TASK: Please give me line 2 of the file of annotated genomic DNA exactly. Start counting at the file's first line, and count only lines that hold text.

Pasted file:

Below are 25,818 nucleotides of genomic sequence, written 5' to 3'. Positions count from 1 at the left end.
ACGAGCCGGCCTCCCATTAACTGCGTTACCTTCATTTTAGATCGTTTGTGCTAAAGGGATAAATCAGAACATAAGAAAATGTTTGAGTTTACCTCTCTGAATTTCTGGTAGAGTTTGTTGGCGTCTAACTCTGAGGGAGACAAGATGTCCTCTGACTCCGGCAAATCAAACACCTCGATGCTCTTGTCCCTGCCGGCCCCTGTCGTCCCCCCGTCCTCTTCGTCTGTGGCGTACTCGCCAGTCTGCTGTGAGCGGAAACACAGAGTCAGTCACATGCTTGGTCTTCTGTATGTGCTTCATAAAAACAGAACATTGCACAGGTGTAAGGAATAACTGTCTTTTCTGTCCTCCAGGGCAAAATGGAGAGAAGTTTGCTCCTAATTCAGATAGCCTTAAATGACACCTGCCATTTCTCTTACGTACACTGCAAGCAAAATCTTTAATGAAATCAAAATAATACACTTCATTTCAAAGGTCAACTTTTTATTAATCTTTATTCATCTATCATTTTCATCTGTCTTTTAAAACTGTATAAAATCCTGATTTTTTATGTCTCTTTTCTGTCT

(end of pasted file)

ACGAGCCGGCCTCCCATTAACTGCGTTACCTTCATTTTAGATCGTTTGTGCTAAAGGGATAAATCAGAACATAAGAAAATGTTTGAGTTTACCTCTCTGAATTTCTGGTAGAGTTTGTTGGCGTCTAACTCTGAGGGAGACAAGATGTCCTCTGACTCCGGCAAATCAAACACCTCGATGCTCTTGTCCCTGCCGGCCCCTGTCGTCCCCCCGTCCTCTTCGTCTGTGGCGTACTCGCCAGTCTGCTGTGAGCGGAAACACAGAGTCAGTCACATGCTTGGTCTTCTGTATGTGCTTCATAAAAACAGAACATTGCACAGGTGTAAGGAATAACTGTCTTTTCTGTCCTCCAGGGCAAAATGGAGAGAAGTTTGCTCCTAATTCAGATAGCCTTAAATGACACCTGCCATTTCTCTTACGTACACTGCAAGCAAAATCTTTAATGAAATCAAAATAATACACTTCATTTCAAAGGTCAACTTTTTATTAATCTTTATTCATCTATCATTTTCATCTGTCTTTTAAAACTGTATAAAATCCTGATTTTTTATGTCTCTTTTCTGTCT